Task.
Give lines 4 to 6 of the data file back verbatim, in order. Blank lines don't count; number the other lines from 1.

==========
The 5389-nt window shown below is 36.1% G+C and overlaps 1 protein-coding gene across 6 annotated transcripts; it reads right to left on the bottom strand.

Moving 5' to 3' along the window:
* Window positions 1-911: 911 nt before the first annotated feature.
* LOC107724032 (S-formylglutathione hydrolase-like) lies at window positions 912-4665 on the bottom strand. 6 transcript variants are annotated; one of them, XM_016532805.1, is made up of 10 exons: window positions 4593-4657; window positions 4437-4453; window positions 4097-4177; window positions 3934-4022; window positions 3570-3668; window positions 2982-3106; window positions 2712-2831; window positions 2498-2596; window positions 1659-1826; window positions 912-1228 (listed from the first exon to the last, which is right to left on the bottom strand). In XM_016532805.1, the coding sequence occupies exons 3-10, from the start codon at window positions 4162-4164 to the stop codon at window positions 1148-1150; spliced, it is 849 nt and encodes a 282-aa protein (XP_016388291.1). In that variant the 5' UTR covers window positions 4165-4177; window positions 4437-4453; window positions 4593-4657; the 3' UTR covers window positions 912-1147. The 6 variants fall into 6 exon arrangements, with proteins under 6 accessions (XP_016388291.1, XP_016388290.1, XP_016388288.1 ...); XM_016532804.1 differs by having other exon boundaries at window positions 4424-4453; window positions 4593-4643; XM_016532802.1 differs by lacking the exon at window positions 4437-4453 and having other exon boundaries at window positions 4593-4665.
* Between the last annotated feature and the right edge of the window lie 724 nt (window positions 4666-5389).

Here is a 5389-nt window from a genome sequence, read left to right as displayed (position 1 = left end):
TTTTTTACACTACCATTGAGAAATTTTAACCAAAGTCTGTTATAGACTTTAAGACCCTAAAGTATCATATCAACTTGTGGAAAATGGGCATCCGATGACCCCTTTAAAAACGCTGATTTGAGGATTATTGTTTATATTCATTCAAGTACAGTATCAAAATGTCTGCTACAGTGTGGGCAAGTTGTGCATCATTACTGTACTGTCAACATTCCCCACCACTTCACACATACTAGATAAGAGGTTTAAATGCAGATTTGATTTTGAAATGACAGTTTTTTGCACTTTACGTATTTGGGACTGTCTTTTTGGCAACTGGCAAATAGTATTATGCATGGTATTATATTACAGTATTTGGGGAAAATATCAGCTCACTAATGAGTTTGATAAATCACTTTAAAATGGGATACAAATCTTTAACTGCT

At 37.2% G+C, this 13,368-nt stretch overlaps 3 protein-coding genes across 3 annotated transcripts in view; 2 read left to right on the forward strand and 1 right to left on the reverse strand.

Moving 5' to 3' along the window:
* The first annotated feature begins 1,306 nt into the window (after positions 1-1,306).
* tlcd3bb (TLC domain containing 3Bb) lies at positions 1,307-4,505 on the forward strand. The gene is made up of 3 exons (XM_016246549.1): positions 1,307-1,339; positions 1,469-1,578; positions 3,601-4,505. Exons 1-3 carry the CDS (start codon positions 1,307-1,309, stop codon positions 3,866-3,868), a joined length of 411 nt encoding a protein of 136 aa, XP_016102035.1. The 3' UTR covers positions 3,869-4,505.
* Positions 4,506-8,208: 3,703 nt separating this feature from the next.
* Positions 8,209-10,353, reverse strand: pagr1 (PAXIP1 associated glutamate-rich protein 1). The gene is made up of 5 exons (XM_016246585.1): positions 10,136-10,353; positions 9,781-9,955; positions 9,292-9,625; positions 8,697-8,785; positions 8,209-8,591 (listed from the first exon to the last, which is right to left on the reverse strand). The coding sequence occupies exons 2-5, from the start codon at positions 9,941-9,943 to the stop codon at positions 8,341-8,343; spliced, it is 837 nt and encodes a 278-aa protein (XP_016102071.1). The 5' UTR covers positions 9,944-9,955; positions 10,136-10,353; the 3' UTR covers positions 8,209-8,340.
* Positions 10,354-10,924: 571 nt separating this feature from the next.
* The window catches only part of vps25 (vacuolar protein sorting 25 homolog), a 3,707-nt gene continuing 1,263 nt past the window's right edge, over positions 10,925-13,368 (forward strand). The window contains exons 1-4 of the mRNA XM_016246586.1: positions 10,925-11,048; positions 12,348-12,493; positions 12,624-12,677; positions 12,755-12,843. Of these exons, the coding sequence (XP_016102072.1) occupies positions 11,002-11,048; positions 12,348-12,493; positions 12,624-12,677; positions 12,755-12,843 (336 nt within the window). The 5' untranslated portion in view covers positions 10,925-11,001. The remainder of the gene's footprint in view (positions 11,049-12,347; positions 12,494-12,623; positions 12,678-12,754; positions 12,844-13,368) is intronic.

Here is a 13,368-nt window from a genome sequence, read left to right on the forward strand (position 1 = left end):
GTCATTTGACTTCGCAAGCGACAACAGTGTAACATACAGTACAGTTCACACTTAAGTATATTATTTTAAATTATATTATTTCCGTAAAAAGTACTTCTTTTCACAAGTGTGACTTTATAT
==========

* LOC107724032 (S-formylglutathione hydrolase-like) lies at window positions 912-4665 on the bottom strand. 6 transcript variants are annotated; one of them, XM_016532805.1, is made up of 10 exons: window positions 4593-4657; window positions 4437-4453; window positions 4097-4177; window positions 3934-4022; window positions 3570-3668; window positions 2982-3106; window positions 2712-2831; window positions 2498-2596; window positions 1659-1826; window positions 912-1228 (listed from the first exon to the last, which is right to left on the bottom strand). In XM_016532805.1, the coding sequence occupies exons 3-10, from the start codon at window positions 4162-4164 to the stop codon at window positions 1148-1150; spliced, it is 849 nt and encodes a 282-aa protein (XP_016388291.1). In that variant the 5' UTR covers window positions 4165-4177; window positions 4437-4453; window positions 4593-4657; the 3' UTR covers window positions 912-1147. The 6 variants fall into 6 exon arrangements, with proteins under 6 accessions (XP_016388291.1, XP_016388290.1, XP_016388288.1 ...); XM_016532804.1 differs by having other exon boundaries at window positions 4424-4453; window positions 4593-4643; XM_016532802.1 differs by lacking the exon at window positions 4437-4453 and having other exon boundaries at window positions 4593-4665.
* Between the last annotated feature and the right edge of the window lie 724 nt (window positions 4666-5389).

Here is a 5389-nt window from a genome sequence, read left to right as displayed (position 1 = left end):